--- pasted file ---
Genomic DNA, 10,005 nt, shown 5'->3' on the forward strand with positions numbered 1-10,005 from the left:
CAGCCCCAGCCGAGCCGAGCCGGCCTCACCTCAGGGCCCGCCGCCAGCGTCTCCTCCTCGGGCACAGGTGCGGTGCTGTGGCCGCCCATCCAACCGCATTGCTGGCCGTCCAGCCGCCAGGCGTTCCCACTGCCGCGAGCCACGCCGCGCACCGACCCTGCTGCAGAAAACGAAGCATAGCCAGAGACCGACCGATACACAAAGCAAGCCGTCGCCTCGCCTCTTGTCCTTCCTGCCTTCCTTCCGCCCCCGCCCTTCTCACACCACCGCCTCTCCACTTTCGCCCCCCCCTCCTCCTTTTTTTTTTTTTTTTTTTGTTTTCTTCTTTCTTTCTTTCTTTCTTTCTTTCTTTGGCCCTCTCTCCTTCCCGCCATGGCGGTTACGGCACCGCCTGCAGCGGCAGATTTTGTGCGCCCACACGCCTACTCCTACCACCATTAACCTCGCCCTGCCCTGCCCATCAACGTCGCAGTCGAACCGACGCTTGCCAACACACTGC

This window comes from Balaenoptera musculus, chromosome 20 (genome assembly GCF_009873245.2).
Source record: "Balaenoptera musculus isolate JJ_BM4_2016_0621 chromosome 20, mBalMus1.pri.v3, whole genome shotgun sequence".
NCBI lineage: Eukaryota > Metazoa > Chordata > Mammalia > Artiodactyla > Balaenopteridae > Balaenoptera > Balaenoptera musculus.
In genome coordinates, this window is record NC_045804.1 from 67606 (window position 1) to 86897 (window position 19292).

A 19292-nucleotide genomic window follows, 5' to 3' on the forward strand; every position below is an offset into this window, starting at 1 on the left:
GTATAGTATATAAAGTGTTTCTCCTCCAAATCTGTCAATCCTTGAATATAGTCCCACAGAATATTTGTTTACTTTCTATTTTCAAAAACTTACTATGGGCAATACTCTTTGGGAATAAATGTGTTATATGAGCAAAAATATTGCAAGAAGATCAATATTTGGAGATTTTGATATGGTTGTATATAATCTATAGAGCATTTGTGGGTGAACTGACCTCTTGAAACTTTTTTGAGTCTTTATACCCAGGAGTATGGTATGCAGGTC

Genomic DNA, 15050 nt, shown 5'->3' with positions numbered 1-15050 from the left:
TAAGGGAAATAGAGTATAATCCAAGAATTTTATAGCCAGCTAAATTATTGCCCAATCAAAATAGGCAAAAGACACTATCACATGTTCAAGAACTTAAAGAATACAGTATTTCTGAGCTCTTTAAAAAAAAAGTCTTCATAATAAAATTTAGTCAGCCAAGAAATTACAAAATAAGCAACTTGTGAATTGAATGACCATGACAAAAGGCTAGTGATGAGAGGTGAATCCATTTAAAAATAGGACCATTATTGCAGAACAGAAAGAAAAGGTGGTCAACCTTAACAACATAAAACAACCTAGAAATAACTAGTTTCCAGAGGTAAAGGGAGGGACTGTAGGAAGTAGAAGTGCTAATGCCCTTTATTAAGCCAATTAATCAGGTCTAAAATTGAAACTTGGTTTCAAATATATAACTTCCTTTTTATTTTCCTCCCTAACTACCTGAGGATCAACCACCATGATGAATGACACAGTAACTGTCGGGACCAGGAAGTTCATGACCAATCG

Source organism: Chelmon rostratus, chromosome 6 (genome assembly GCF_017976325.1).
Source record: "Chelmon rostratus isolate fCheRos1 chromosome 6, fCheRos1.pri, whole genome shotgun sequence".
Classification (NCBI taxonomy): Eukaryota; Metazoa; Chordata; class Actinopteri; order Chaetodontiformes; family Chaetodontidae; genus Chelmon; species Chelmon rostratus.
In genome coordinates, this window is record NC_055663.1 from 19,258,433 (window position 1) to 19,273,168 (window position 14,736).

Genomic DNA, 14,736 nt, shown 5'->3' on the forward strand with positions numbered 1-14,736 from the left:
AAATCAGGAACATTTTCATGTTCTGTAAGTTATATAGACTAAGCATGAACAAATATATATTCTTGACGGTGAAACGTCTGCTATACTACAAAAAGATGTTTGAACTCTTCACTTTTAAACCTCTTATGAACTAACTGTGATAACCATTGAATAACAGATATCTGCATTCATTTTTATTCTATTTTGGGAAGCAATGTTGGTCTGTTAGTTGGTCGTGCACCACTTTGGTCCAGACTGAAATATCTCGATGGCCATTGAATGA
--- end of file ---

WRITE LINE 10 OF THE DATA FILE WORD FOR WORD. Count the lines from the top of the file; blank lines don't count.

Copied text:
TAAGGGAAATAGAGTATAATCCAAGAATTTTATAGCCAGCTAAATTATTGCCCAATCAAAATAGGCAAAAGACACTATCACATGTTCAAGAACTTAAAGAATACAGTATTTCTGAGCTCTTTAAAAAAAAAGTCTTCATAATAAAATTTAGTCAGCCAAGAAATTACAAAATAAGCAACTTGTGAATTGAATGACCATGACAAAAGGCTAGTGATGAGAGGTGAATCCATTTAAAAATAGGACCATTATTGCAGAACAGAAAGAAAAGGTGGTCAACCTTAACAACATAAAACAACCTAGAAATAACTAGTTTCCAGAGGTAAAGGGAGGGACTGTAGGAAGTAGAAGTGCTAATGCCCTTTATTAAGCCAATTAATCAGGTCTAAAATTGAAACTTGGTTTCAAATATATAACTTCCTTTTTATTTTCCTCCCTAACTACCTGAGGATCAACCACCATGATGAATGACACAGTAACTGTCGGGACCAGGAAGTTCATGACCAATCG